10 Questions to Ask When Developing Place-based Learning Experiences
by Gregory Smith, Professor of Education, Lewis & Clark College
he March 19, 2014 Oregonian included an article about two math teachers at Benson High School in Portland who have created a course they call Tech Geometry that requires students to apply their emerging mathematical understandings to projects that have social value. They combine work in the classroom with work in a spacious auto shop where they use what they’ve learned about triangles, the Pythagorean theorem, or trigonometric functions to design and construct a 120-foot structure for the otherwise homeless residents of Portland’s Dignity Village or a playhouse for Escuela-Viva, a nearby bilingual preschool.
The class is an example of place- and community-based education. This approach to teaching and learning involves finding ways to give young people a chance to use their emerging academic knowledge and skills to make positive contributions to their community. The result is almost always engaged students, energized teachers, and enthusiastic community members. Learning becomes meaningful as the boundaries between classroom and the world beyond are reduced, students understand the value of what they’re learning, and tax-paying citizens come to see public school as an institution that gives back as well as takes.
Developing lessons or units that incorporate these possibilities can serve as an important motivation for student learning. Even with today’s emphasis on instruction driven by standards and tests, teachers in school districts around the United States and other countries are finding ways to integrate opportunities for applied learning outside the classroom into their work with students. Teachers successful in moving in this direction start small with projects that easily connect to curriculum requirements and have a strong likelihood of success. To guide their efforts, they often consider the following questions:
1. What local topics, issues, or projects are likely to be meaningful for students and give them an opportunity to participate in learning activities that others will value?
2. What aspects of the required curriculum are related to this issue or project? List specific subtopics that students might explore, including those related to other subject areas.
3. What four or five overarching questions might guide your students’ study?
4. What specific learning standards would this topic or project enable you to address?
5. How will you assess student learning? List possible strategies, including some culminating projects. Discuss how you will scaffold the learning that students need.
6. What community partners might you bring into the classroom to help teach this unit or to support activities outside of school?
7. What field studies, monitoring, or other inquiry activities might students become involved with in their neighborhood, community, or region?
8. What community needs might students address as part of this unit or project? What service learning opportunities does it afford? How might you publicize the contributions that students make?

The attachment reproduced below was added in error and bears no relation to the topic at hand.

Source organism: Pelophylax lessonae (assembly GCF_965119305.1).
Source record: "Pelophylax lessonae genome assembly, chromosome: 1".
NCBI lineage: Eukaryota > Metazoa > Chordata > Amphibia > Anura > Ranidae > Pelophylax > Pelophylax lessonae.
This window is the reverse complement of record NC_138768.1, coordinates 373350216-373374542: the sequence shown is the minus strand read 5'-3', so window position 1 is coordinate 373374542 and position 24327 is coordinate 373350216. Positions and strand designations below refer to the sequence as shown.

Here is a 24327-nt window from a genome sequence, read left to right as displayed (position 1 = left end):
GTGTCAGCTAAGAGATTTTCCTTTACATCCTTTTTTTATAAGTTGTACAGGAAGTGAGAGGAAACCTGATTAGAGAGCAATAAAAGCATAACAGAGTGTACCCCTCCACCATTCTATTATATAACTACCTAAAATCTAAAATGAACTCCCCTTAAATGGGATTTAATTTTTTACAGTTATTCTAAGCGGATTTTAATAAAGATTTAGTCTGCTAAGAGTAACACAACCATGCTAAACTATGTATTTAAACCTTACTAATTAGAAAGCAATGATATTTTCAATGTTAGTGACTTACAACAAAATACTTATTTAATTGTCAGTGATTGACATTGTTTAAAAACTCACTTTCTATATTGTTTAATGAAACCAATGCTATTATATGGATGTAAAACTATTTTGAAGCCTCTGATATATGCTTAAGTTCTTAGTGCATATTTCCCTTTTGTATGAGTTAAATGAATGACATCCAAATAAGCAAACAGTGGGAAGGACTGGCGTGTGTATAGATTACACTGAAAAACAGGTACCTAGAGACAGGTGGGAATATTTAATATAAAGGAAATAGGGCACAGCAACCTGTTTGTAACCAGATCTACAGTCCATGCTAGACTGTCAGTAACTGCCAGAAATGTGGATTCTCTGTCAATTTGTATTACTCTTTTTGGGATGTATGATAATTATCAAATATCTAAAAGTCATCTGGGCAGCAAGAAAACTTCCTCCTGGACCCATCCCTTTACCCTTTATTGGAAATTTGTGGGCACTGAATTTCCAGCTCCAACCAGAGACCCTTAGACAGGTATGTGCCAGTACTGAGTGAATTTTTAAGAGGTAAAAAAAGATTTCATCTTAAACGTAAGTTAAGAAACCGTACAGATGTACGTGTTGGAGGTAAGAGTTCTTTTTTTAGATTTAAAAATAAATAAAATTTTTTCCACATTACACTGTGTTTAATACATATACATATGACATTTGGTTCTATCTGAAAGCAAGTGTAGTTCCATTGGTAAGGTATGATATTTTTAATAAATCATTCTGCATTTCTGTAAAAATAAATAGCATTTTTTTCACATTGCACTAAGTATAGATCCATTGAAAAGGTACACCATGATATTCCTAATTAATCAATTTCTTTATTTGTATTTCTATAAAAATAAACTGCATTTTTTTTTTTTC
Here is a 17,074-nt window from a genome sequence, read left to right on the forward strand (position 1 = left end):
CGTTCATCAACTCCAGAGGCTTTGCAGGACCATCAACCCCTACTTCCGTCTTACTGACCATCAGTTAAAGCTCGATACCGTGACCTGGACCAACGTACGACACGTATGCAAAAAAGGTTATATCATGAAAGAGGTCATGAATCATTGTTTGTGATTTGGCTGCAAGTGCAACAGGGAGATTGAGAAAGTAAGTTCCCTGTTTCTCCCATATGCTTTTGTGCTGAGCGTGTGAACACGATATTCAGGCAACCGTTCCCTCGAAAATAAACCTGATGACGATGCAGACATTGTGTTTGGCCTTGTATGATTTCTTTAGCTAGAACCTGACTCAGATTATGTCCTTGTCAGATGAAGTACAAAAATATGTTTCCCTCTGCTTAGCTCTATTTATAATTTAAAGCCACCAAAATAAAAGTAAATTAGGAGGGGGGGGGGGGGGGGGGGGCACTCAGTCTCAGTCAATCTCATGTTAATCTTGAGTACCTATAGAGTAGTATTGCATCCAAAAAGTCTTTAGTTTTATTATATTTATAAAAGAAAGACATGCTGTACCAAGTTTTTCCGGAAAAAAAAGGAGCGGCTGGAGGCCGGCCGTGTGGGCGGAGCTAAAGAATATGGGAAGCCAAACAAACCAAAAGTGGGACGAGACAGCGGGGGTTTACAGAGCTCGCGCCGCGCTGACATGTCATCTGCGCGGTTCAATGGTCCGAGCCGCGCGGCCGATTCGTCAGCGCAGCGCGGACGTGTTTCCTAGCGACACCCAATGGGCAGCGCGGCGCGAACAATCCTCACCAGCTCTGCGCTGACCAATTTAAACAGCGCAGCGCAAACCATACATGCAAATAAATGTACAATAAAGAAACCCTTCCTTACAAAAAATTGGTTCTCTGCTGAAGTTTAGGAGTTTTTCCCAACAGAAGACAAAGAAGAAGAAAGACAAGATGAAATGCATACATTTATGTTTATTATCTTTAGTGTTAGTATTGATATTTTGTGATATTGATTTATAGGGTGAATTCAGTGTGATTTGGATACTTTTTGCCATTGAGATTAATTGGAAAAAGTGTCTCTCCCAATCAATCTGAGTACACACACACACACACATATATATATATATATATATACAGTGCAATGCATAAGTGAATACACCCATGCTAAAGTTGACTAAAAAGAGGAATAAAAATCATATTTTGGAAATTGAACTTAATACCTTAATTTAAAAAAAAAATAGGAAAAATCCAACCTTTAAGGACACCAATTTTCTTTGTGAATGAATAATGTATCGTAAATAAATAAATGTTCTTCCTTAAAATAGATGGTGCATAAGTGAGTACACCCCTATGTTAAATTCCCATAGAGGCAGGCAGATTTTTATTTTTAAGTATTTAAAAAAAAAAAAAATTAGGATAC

9. How might students become involved in community governance activities related to this project? How could they participate in data gathering, reporting, or other forms of public participation, such as organizing meetings or planning community events?
10. What creative possibilities in the fields of art, music, dance, film, or theater relate to this project? What about vocational opportunities or internships?
More than anything, implementing place- and community-based education requires a shift of perspective and the willingness to see learning opportunities in something other than textbooks, computer programs, or laboratory experiments whose end results are already known. By approaching the world beyond the school as a text filled with potential resources and needs, teachers can bring to their students the kinds of learning experiences that once lay at the heart of cultural transmission in earlier human societies, experiences that gave young people the chance to develop valued competencies and to perceive themselves as people able to contribute to the well-being of their community. When this happens, learning becomes not a chore but a means for realizing one’s identity and ability to make a positive difference in the lives of others.
Gregory Smith is a Professor Emeritus of Education at Lewis & Clark College in Portland, Oregon. Contact him at email@example.com
This article originally appeared in TOST, the journal of the Oregon Science Teachers Association, June 2014.
Place-Based Education Northwest was formed following a suggestion from a participant at a two-day workshop about this educational approach in November, 2005. Its primary purpose has been to serve as a meeting place for people interested in making room for local knowledge and learning experiences in regional schools. The organization now meets twice-yearly in early December and May at Lewis & Clark College in Portland, Oregon. These gatherings have provided an opportunity for local educators who have adopted place-based approaches to share what they are doing with others. Meetings have also served as the springboard for the beginning of local workshops and Institutes about place-based education as well as presentations at regional conferences.
For more information about this network, go to the PBENW Blog at: http://placebasededucationnw.blogspot.com/p/history.html